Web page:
Comment


                            #14
                            In the FTT almost anyone can appear to represent the FH, thats a strange quirk of it but Im, not sure about County Court, I believe a FH can either represent himself, or have a qualified solicitor representing him, I dont believe he could have the management agent unless he was there as 'Mackenzie Friend' but that really only applies to LiP's.
                            Advice given is based on my experience representing myself as a leaseholder both in the County Court and at Leasehold Valuation Tribunals.

                            I do not accept any liability to you in relation to the advice given.

                            It is always recommended you seek further advice from a solicitor or legal expert.

                            Always read your lease first, it is the legally binding contract between leaseholder and freeholder.

                            Comment


                              #15
                              Originally posted by andydd View Post
                              County Court, I believe a FH can either represent himself, or have a qualified solicitor representing him.
                              From memory, the above is correct.

                              Letting agents can be there, only for the solicitor or the freeholder to ask them questions, as it's the letting agent that deals with the tenant / tenant problems etc, so they will have more facts available than the freeholder.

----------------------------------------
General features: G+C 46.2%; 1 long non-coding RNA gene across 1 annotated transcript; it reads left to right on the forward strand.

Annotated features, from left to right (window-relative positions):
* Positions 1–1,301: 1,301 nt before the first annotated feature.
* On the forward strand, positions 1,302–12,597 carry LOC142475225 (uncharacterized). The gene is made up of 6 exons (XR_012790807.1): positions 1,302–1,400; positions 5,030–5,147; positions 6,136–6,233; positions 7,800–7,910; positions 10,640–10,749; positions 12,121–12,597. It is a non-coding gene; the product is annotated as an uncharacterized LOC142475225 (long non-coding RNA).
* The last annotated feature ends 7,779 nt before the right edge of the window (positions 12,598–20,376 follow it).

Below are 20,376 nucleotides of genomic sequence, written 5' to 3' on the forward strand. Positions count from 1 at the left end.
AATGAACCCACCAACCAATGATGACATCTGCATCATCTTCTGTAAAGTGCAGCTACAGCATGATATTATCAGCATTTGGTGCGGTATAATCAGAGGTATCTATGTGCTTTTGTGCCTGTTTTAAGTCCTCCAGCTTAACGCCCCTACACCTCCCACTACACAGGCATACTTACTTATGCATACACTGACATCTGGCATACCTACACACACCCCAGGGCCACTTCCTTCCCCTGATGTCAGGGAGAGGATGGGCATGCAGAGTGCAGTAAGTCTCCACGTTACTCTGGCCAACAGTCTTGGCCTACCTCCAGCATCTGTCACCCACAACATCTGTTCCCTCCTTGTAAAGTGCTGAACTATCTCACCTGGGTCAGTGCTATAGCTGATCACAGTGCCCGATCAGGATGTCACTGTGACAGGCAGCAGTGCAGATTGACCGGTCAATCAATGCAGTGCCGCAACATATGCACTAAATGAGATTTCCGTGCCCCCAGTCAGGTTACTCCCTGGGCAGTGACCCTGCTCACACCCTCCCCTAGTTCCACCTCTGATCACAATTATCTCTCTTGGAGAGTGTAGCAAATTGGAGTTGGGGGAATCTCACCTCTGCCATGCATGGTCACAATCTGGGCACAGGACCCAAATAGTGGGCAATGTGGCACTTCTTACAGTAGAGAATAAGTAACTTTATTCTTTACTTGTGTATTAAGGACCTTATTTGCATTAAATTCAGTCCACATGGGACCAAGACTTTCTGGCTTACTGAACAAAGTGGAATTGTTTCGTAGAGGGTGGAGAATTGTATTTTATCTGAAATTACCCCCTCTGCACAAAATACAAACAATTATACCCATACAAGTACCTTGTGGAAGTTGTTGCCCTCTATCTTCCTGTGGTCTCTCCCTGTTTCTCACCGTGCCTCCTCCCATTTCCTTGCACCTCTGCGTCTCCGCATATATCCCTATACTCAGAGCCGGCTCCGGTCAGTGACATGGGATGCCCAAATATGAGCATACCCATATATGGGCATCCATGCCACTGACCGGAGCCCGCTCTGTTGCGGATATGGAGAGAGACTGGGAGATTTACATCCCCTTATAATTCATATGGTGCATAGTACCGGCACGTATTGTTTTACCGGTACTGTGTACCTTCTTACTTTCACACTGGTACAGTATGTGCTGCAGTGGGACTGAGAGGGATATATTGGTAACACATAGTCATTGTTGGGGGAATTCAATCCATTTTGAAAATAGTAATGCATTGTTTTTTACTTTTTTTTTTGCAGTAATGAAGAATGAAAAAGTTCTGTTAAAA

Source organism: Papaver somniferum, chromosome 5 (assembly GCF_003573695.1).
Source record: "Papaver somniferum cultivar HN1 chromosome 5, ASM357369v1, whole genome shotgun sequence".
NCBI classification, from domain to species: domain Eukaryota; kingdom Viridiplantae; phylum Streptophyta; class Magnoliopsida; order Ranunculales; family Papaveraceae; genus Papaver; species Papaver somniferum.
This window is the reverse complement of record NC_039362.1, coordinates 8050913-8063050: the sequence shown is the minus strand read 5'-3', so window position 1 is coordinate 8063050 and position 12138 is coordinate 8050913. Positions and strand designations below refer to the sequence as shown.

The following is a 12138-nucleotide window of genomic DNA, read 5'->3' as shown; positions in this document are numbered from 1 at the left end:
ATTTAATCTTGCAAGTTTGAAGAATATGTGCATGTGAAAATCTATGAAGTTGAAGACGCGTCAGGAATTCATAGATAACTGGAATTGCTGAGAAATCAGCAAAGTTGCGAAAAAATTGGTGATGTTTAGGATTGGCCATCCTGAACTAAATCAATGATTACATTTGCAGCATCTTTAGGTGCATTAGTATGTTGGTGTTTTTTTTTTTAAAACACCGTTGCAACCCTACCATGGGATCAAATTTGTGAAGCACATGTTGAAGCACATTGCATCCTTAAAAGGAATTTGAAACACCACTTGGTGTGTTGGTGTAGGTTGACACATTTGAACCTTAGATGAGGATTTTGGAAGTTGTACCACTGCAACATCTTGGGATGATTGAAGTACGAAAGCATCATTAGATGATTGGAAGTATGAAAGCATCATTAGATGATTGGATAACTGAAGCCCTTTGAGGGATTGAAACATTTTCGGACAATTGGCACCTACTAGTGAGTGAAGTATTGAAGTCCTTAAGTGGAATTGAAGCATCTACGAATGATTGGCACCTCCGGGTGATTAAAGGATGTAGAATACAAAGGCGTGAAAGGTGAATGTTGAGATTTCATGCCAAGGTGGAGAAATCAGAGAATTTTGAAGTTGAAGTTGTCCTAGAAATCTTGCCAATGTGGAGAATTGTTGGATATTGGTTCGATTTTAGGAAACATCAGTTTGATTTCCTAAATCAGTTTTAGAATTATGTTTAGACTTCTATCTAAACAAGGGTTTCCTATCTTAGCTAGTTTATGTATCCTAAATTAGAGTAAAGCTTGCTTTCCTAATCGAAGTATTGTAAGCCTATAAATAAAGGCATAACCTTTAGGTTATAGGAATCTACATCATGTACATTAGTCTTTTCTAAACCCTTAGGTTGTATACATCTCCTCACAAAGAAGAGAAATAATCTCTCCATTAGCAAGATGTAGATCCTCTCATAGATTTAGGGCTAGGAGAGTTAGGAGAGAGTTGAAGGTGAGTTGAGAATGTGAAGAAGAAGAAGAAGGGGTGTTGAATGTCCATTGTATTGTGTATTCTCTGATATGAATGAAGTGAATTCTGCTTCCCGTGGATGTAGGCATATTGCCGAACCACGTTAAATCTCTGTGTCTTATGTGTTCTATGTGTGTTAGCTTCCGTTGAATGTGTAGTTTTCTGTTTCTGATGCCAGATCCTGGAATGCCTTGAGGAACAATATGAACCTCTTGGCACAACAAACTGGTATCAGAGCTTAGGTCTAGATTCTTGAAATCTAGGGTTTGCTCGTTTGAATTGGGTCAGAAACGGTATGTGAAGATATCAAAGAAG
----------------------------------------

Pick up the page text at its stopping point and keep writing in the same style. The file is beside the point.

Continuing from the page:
Comment

                              Latest Activity

                              Collapse

                              • Reply to Recurrent leaks from flat upstairs
                                by JK0
                                Do you have insurance for the contents? Maybe there is loss of rent cover included there.
                                18-05-2022, 06:11 AM
                              • Recurrent leaks from flat upstairs
                                by Ldawg
                                The flat I rent out has suffered from recurrent leaks from upstairs since I purchased it, 4 leaks in 4 years. It's caused me to lose one tenant already. I feel like there is no incentive for the owner upstairs to sort the problem (check the plumbing etc) as the cost is always covered by insurance and...
                                24-01-2022, 19:48 PM
                              • Reply to RTM director service charge arrears
                                by fos333
                                This is the important question, what are the reasons for non payment?

                                Have demands been correctly served including the correct summaries of rights and obligations?

                                Are the landlord obligations under the lease being carried out?

                                Have service charge end of year accounts...
                                17-05-2022, 21:48 PM
                              • RTM director service charge arrears
                                by ARG
                                Hello, I am new here so please excuse me if this question has already been asked, but a search has drawn a blank.

                                I am a director of an RTM of a property with 25 flats. I would be very grateful if anyone here can advise whether a resident who is more than six months in arrears with his...